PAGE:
Nanonization of megestrol acetate by laser fragmentation in aqueous milieu
Article [Accepted Manuscript]
Is part ofJournal of controlled release ; vol. 149, no. 3, pp. 273-280.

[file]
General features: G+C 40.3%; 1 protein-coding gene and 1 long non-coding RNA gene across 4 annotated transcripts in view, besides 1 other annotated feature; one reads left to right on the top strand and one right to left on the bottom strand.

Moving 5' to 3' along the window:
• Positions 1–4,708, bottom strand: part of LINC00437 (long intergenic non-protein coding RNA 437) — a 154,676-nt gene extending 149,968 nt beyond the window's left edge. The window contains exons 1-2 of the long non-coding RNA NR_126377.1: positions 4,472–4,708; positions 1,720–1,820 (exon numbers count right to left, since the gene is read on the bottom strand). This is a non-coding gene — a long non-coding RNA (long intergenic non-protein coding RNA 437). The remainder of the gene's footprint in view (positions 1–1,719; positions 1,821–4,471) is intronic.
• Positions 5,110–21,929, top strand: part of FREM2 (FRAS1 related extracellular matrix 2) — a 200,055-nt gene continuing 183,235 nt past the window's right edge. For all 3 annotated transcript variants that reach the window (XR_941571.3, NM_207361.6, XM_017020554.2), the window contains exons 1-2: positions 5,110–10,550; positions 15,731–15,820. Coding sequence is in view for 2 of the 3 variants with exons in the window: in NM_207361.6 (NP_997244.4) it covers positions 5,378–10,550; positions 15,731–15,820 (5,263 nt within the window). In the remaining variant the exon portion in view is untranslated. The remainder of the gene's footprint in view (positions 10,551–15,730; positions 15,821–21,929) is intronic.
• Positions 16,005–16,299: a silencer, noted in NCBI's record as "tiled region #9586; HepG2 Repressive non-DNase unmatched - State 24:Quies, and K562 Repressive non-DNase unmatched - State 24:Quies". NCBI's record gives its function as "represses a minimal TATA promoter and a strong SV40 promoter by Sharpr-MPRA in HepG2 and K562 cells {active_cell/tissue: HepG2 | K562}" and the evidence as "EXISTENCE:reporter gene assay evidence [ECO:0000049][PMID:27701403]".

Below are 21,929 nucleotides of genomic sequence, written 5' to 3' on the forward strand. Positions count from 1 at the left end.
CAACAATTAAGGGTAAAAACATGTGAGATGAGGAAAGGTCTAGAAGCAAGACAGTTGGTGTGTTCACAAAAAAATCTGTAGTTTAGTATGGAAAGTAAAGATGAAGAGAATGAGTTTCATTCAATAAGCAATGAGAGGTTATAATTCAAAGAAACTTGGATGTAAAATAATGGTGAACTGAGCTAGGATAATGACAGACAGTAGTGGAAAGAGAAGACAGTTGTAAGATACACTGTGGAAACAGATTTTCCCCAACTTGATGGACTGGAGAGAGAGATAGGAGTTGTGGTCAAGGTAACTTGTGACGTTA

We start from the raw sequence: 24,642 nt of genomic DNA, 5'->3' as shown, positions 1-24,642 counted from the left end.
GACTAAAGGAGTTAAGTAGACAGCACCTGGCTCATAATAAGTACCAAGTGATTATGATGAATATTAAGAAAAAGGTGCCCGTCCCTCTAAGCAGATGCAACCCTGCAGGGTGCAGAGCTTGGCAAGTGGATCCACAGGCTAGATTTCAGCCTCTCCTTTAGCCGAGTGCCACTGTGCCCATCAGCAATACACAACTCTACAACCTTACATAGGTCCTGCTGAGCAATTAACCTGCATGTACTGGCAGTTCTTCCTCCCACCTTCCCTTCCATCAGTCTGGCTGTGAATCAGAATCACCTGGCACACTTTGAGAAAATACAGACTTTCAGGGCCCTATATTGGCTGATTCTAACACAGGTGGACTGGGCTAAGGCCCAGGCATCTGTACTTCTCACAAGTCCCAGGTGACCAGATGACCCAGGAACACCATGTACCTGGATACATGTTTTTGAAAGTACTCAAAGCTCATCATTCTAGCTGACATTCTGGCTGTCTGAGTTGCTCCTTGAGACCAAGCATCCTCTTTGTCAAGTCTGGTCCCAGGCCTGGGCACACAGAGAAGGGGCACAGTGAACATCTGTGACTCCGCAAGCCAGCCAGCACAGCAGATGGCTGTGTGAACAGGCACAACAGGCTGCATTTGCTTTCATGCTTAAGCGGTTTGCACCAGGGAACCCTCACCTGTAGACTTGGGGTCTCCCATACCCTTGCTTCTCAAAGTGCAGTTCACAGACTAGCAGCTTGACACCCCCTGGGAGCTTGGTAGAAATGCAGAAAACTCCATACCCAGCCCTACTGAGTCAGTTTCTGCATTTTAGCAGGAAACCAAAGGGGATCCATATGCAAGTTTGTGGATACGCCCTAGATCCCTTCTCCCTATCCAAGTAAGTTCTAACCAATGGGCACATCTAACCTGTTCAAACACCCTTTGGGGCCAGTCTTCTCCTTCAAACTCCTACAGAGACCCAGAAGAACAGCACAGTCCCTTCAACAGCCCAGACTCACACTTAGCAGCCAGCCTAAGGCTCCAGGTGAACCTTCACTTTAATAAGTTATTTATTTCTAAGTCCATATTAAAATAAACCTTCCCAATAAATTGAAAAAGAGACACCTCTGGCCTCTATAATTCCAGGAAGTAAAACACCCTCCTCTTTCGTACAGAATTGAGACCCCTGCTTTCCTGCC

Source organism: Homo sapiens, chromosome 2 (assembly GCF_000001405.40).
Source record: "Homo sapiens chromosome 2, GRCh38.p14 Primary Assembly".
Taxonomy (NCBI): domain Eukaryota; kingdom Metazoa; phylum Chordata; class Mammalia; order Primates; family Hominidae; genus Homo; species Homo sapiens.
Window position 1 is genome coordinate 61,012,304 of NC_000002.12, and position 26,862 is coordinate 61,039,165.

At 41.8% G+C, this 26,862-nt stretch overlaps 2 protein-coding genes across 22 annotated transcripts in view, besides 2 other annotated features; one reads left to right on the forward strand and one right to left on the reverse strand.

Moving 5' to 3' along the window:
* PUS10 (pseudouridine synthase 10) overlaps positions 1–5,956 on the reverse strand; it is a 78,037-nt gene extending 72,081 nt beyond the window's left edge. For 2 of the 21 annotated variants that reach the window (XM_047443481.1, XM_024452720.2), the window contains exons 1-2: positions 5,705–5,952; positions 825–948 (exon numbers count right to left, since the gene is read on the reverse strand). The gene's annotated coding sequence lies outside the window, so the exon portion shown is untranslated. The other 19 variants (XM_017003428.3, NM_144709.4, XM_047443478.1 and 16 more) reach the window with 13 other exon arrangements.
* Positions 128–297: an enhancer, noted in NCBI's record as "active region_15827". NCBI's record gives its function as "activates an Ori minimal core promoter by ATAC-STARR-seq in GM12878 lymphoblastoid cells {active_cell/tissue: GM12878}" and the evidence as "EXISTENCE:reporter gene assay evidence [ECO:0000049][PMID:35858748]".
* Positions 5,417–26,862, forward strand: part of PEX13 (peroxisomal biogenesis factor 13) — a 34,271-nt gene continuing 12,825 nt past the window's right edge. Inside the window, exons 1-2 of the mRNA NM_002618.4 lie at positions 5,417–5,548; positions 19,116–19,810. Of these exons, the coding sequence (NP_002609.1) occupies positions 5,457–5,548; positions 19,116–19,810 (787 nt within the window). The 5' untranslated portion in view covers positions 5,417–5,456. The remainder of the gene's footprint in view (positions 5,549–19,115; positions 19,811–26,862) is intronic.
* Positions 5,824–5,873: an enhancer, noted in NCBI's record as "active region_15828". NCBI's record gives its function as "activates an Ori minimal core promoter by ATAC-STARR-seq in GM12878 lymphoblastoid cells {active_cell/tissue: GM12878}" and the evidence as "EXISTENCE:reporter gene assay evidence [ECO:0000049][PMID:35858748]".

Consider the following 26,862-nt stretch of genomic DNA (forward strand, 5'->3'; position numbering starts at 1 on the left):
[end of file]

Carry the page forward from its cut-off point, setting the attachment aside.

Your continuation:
Nanonization is a simple and effective method to improve dissolution rate and oral bioavailability of drugs with poor water solubility. There is growing interest to downscale the nanocrystal production to enable early preclinical evaluation of new drug candidates when compound availability is scarce. The purpose of the present study was to investigate laser fragmentation to form nanosuspensions in aqueous solution of the insoluble model drug megestrol acetate (MA) using very little quantities of the drug. Laser fragmentation was obtained by focusing a femtosecond (fs) or nanosecond (ns) laser radiation on a magnetically stirred MA suspension in water or aqueous solution of a stabilizing agent. The size distribution and physicochemical properties of the drug nanoparticles were characterized, and the in vitro dissolution and in vivo oral pharmacokinetics of a laser fragmented formulation were evaluated. A MA nanosuspension was also prepared by media milling for comparison purpose. For both laser radiations, smaller particles were obtained as the laser power was increased, but at a cost of higher degradation. Significant nanonization was achieved after a 30-min fs laser treatment at 250 mW and a 1-h ns laser treatment at 2500 mW. The degradation induced by the laser process of the drug was primarily oxidative in nature. The crystal phase of the drug was maintained, although partial loss of crystallinity was observed. The in vitro dissolution rate and in vivo bioavailability of the laser fragmented formulation were similar to those obtained with the nanosuspension prepared by media milling, and significantly improved compared to the coarse drug powder. It follows that this laser nanonization method has potential to be used for the preclinical evaluation of new drug candidates.